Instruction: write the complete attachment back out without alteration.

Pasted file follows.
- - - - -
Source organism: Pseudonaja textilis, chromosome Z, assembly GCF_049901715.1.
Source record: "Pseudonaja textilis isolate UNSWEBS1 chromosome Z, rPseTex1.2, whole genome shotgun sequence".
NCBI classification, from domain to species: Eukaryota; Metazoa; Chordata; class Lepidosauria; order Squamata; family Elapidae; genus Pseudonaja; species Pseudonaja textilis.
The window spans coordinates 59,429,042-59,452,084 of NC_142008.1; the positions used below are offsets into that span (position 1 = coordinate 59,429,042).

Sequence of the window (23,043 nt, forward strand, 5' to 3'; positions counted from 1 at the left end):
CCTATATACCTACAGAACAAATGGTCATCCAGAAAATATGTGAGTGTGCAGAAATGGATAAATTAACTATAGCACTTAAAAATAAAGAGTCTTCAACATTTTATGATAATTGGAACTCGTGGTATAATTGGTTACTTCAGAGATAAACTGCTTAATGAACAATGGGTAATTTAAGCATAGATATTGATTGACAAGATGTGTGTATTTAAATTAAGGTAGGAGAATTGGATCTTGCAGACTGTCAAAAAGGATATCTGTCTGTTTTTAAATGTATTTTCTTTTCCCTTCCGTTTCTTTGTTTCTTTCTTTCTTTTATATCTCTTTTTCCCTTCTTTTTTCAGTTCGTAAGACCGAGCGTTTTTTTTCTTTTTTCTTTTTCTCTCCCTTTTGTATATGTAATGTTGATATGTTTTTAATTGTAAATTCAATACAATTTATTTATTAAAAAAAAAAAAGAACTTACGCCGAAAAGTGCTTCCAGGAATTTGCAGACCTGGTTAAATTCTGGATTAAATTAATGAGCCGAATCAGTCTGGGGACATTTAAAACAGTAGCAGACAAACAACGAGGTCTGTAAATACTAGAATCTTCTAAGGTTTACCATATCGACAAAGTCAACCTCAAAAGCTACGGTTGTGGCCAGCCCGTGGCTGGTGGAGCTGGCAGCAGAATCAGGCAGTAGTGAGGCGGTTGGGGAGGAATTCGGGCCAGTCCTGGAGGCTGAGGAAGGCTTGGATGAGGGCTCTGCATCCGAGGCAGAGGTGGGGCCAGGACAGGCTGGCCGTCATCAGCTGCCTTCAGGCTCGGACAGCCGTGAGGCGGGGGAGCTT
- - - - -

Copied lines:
Source organism: Pseudonaja textilis, chromosome Z, assembly GCF_049901715.1.
Source record: "Pseudonaja textilis isolate UNSWEBS1 chromosome Z, rPseTex1.2, whole genome shotgun sequence".
NCBI classification, from domain to species: Eukaryota; Metazoa; Chordata; class Lepidosauria; order Squamata; family Elapidae; genus Pseudonaja; species Pseudonaja textilis.
The window spans coordinates 59,429,042-59,452,084 of NC_142008.1; the positions used below are offsets into that span (position 1 = coordinate 59,429,042).

Sequence of the window (23,043 nt, forward strand, 5' to 3'; positions counted from 1 at the left end):
CCTATATACCTACAGAACAAATGGTCATCCAGAAAATATGTGAGTGTGCAGAAATGGATAAATTAACTATAGCACTTAAAAATAAAGAGTCTTCAACATTTTATGATAATTGGAACTCGTGGTATAATTGGTTACTTCAGAGATAAACTGCTTAATGAACAATGGGTAATTTAAGCATAGATATTGATTGACAAGATGTGTGTATTTAAATTAAGGTAGGAGAATTGGATCTTGCAGACTGTCAAAAAGGATATCTGTCTGTTTTTAAATGTATTTTCTTTTCCCTTCCGTTTCTTTGTTTCTTTCTTTCTTTTATATCTCTTTTTCCCTTCTTTTTTCAGTTCGTAAGACCGAGCGTTTTTTTTCTTTTTTCTTTTTCTCTCCCTTTTGTATATGTAATGTTGATATGTTTTTAATTGTAAATTCAATACAATTTATTTATTAAAAAAAAAAAAGAACTTACGCCGAAAAGTGCTTCCAGGAATTTGCAGACCTGGTTAAATTCTGGATTAAATTAATGAGCCGAATCAGTCTGGGGACATTTAAAACAGTAGCAGACAAACAACGAGGTCTGTAAATACTAGAATCTTCTAAGGTTTACCATATCGACAAAGTCAACCTCAAAAGCTACGGTTGTGGCCAGCCCGTGGCTGGTGGAGCTGGCAGCAGAATCAGGCAGTAGTGAGGCGGTTGGGGAGGAATTCGGGCCAGTCCTGGAGGCTGAGGAAGGCTTGGATGAGGGCTCTGCATCCGAGGCAGAGGTGGGGCCAGGACAGGCTGGCCGTCATCAGCTGCCTTCAGGCTCGGACAGCCGTGAGGCGGGGGAGCTT